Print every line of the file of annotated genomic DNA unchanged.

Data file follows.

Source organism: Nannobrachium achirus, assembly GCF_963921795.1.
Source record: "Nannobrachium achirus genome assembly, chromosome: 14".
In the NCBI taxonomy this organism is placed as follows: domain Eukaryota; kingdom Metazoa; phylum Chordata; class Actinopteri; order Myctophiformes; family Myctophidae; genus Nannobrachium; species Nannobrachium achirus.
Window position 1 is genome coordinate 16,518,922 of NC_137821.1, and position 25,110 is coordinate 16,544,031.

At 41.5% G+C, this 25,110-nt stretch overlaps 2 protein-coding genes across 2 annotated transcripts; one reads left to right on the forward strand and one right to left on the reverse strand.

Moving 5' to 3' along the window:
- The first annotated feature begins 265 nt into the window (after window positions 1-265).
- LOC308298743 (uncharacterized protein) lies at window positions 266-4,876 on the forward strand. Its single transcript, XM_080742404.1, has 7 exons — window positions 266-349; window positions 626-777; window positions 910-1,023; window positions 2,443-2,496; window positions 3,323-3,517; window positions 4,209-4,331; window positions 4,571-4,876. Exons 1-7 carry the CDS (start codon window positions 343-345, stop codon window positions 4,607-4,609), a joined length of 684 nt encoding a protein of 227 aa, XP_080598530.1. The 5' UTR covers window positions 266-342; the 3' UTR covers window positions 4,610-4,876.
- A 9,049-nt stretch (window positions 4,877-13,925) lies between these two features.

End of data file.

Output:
Source organism: Nannobrachium achirus, assembly GCF_963921795.1.
Source record: "Nannobrachium achirus genome assembly, chromosome: 14".
In the NCBI taxonomy this organism is placed as follows: domain Eukaryota; kingdom Metazoa; phylum Chordata; class Actinopteri; order Myctophiformes; family Myctophidae; genus Nannobrachium; species Nannobrachium achirus.
Window position 1 is genome coordinate 16,518,922 of NC_137821.1, and position 25,110 is coordinate 16,544,031.

At 41.5% G+C, this 25,110-nt stretch overlaps 2 protein-coding genes across 2 annotated transcripts; one reads left to right on the forward strand and one right to left on the reverse strand.

Moving 5' to 3' along the window:
- The first annotated feature begins 265 nt into the window (after window positions 1-265).
- LOC308298743 (uncharacterized protein) lies at window positions 266-4,876 on the forward strand. Its single transcript, XM_080742404.1, has 7 exons — window positions 266-349; window positions 626-777; window positions 910-1,023; window positions 2,443-2,496; window positions 3,323-3,517; window positions 4,209-4,331; window positions 4,571-4,876. Exons 1-7 carry the CDS (start codon window positions 343-345, stop codon window positions 4,607-4,609), a joined length of 684 nt encoding a protein of 227 aa, XP_080598530.1. The 5' UTR covers window positions 266-342; the 3' UTR covers window positions 4,610-4,876.
- A 9,049-nt stretch (window positions 4,877-13,925) lies between these two features.